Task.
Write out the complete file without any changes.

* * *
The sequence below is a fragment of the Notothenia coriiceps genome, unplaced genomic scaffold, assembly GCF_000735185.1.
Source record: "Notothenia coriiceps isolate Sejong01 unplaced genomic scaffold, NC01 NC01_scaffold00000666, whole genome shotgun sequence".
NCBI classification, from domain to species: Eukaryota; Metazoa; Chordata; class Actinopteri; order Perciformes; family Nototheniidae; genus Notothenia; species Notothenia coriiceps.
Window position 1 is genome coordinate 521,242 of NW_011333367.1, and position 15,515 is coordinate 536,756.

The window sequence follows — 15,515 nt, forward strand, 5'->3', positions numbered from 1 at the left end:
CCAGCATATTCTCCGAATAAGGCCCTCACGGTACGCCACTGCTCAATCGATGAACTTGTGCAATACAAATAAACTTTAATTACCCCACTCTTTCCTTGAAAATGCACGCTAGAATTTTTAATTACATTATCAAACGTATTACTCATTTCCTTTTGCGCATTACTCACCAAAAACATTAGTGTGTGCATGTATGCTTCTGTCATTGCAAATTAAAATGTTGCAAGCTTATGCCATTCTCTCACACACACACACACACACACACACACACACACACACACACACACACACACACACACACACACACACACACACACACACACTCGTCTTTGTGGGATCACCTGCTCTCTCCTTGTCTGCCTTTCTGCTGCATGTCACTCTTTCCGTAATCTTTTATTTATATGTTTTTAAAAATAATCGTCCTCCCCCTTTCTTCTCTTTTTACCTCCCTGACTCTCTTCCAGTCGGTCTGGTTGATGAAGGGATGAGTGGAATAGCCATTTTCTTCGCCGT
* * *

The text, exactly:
The sequence below is a fragment of the Notothenia coriiceps genome, unplaced genomic scaffold, assembly GCF_000735185.1.
Source record: "Notothenia coriiceps isolate Sejong01 unplaced genomic scaffold, NC01 NC01_scaffold00000666, whole genome shotgun sequence".
NCBI classification, from domain to species: Eukaryota; Metazoa; Chordata; class Actinopteri; order Perciformes; family Nototheniidae; genus Notothenia; species Notothenia coriiceps.
Window position 1 is genome coordinate 521,242 of NW_011333367.1, and position 15,515 is coordinate 536,756.

The window sequence follows — 15,515 nt, forward strand, 5'->3', positions numbered from 1 at the left end:
CCAGCATATTCTCCGAATAAGGCCCTCACGGTACGCCACTGCTCAATCGATGAACTTGTGCAATACAAATAAACTTTAATTACCCCACTCTTTCCTTGAAAATGCACGCTAGAATTTTTAATTACATTATCAAACGTATTACTCATTTCCTTTTGCGCATTACTCACCAAAAACATTAGTGTGTGCATGTATGCTTCTGTCATTGCAAATTAAAATGTTGCAAGCTTATGCCATTCTCTCACACACACACACACACACACACACACACACACACACACACACACACACACACACACACACACACACACACACACACACACTCGTCTTTGTGGGATCACCTGCTCTCTCCTTGTCTGCCTTTCTGCTGCATGTCACTCTTTCCGTAATCTTTTATTTATATGTTTTTAAAAATAATCGTCCTCCCCCTTTCTTCTCTTTTTACCTCCCTGACTCTCTTCCAGTCGGTCTGGTTGATGAAGGGATGAGTGGAATAGCCATTTTCTTCGCCGT